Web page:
On “Healthy” Ice Cream

Ice Cream Cones from Lee Wardlaw: My Books
Ice Cream Cones from Lee Wardlaw: My Books

What is “healthy” ice cream? Is it healthier without the fat of a “real” ice CREAM? We can use knowledge about the chemistry of our foods to help us choose better foods when we feel hungry.

Modified comment on “Does Healthy Ice Cream Taste Good?“, reported on Morning Edition 14 March 2011, where I discuss what healthy eating is and how our chemical needs dictate what we want when we eat.

Updated 21 May 2011


Researchers at the University of Missouri tried to make an ice cream healthier by adding fiber, antioxidants and probiotics (bacteria that can survive freezing). This was a very short report that left out other critical information, e.g. milk instead of cream? Sugar or sugar substitute?

My Comments Posted at NPR

The reporter never answered the question. We are going to find out that the healthiest ice cream is the full fatted type made up of cream from organically grown grass-fed cows, eggs, unrefined sugar/molasses/honey/agave nectar for sweetener, and organic fruits for flavoring.  No, I am serious here.

There is already increasing evidence that the fat in milk is needed to get the full nutrition of milk.  There is also evidence that most organically grown foods have the best nutritional content.  There are a lot of hints that the problem of “red meat” in the diet is due to the pesticides, herbicides and fungicides in the grains fed to cattle, but that has not yet been tested adequately, (as is the idea that cream is bad for you or that cholesterol causes heart disease). Thus, if the added chemicals in red meat are bad for you, it also contaminates milk, a product of hypodermal glands.

So what is the problem with real ice cream?  A lot of people will point to weight gain and the inability to stop eating it when you’ve had enough.  They do not bother to ask “enough of what?”.  We need to examine why we eat or crave certain foods.  The assumption that we eat to fill an empty stomach really needs thorough re-examination.  The jury is out when it comes to that conclusion (no good experimental evidence for it), but that hasn’t stopped the medical profession from promoting some really bizarre and desperate measures, like lap band surgery (see a report on “Surgery Not ‘A Magic Pill’ For Obese Patients” at NPR’s Morning Edition for 1 Oct 2011). Granted, the morbidly obese sometimes are rapidly put into very dangerous health states so that removing the fat in liposuction seems to be a necessary step.  However, these dangerous health states are always assumed to result from the obesity and not because something else is causing both conditions.

We need to reconsider our nutrition needs as based upon the chemistry of the food.  When we think of a food to eat when hungry, it is because of its chemistry.  Our taste buds are geared to sensing the chemistry of food (shown in many neuroscientific tests).  Our guts are organized so that cells are specialized for digesting foods down to specific chemical compounds, transporting particular ions or compounds, rejecting others, and providing narrow conditions so that digestion can be done efficiently by other cells.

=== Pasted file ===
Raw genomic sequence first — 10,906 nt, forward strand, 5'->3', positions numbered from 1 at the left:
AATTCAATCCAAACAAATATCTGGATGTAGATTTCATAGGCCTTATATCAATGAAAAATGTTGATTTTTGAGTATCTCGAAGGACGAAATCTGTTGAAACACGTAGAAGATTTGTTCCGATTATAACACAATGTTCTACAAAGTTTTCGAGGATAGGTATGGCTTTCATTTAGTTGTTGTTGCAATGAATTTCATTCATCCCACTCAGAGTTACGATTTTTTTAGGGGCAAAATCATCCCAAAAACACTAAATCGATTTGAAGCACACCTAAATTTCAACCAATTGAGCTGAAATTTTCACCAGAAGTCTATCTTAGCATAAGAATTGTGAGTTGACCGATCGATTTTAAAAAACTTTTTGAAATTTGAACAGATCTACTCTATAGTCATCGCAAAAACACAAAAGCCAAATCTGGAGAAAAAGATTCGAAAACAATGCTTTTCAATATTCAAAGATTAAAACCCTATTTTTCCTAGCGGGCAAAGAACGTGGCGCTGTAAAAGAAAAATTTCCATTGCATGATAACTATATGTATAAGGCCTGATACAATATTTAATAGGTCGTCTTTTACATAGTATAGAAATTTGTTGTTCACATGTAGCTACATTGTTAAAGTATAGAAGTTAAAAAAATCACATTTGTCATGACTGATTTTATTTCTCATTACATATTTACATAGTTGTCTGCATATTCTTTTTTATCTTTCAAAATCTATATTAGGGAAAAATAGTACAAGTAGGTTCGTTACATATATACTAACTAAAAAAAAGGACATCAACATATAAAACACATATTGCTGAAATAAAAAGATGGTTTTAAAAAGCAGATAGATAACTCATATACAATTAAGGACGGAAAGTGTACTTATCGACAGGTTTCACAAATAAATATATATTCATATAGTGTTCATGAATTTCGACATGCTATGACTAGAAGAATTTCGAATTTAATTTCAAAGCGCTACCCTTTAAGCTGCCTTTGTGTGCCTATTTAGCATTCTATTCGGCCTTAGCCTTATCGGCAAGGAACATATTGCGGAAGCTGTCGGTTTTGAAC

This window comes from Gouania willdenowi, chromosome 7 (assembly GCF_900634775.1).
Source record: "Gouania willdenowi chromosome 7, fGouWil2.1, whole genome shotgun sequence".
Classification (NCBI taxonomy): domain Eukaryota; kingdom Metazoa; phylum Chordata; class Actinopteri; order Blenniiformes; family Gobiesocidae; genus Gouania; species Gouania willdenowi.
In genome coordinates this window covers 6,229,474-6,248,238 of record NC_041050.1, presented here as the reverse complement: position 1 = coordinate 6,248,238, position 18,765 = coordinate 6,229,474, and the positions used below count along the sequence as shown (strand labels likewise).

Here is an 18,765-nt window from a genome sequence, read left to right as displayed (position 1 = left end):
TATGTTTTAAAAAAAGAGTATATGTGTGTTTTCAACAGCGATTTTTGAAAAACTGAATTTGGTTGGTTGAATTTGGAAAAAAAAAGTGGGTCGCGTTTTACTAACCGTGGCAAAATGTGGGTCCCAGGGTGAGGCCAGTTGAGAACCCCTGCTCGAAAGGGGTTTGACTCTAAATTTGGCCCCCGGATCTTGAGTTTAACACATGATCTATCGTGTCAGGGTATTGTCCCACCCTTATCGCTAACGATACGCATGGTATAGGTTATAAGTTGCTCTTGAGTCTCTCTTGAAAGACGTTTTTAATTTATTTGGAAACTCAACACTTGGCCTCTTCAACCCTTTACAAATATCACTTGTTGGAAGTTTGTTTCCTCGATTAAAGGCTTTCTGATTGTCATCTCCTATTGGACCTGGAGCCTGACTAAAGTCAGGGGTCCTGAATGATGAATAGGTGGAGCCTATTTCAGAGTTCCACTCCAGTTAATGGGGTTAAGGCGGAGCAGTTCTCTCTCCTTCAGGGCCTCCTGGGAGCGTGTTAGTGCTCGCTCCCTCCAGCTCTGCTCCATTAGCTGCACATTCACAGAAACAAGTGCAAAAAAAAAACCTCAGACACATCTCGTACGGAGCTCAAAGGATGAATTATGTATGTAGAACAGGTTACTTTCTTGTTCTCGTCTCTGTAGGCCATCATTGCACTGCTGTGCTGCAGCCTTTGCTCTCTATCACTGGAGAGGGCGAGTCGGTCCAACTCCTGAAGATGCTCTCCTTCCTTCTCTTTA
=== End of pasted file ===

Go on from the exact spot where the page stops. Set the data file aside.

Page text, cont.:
So why do we think about a particular recipe when hungry but should be thinking about a particular nutrient?  Our unconscious brains are doing the latter and telling the conscious brain to come up with something that will satisfy that need.  All we have stored in the conscious memory are particular recipes, e.g. ice cream, not individual chemical elements like calcium.  However, the decision to continue eating ice cream might not be based upon how full the stomach is, but on what the unconscious brain keeps telling the conscious brain–it needs more calcium.  All the conscious brain can remember at that moment is what it had decided the last time we were “hungry” for calcium–ice cream. Our unconscious memory may include how our needs for particular nutrients were satisfied, not the exact food we ate to do so.

If we do not teach the brain that there are lots of other sources of calcium that can be eaten when you keep feeling hungry, then it will never learn how to carry out the analysis it needs to do to satisfy the unconscious brain.  Furthermore, without conscious thought about what we need to eat at the time, we never learn that our craving for calcium is driving our food choices, and that something is very wrong inside the body that we can’t get enough calcium from the foods that are high in calcium. There is a reason children need to be taught what to eat.

The same thing occurs with fat. In some cases, some of us cannot lose weight or gain too easily because we cannot metabolize the fat we have within us.  Our hunger for fat may be driven by demands by the liver to keep eating it for storage (adipose), not knowing that those storage areas are full but cannot process the fat. Furthermore, fat is often a component of “comfort food” and emotional processes must be considered in any understanding of what we eat.

Most overweight people will lose weight when trained to think about food differently and to try many different kinds of foods.  Many people just do not know how to cook/prepare their own foods.  Very many Americans do not have the time to cook/prepare their meals, so fast food takes over.  As a result, the number of fast food suggestions offered by the conscious memory banks will reflect our history of eating.  Lifestyle changes are successful only with education, and that involves teaching the conscious brain to think about alternatives to what you think you are craving.

For more of my ideas on calcium see “Calcium Supplements“. For other reports on nutrition, see “Nutrition Reviews”.

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© Copyright 2014 by Martha L. Hyde and https://marthalhyde.wordpress.com.


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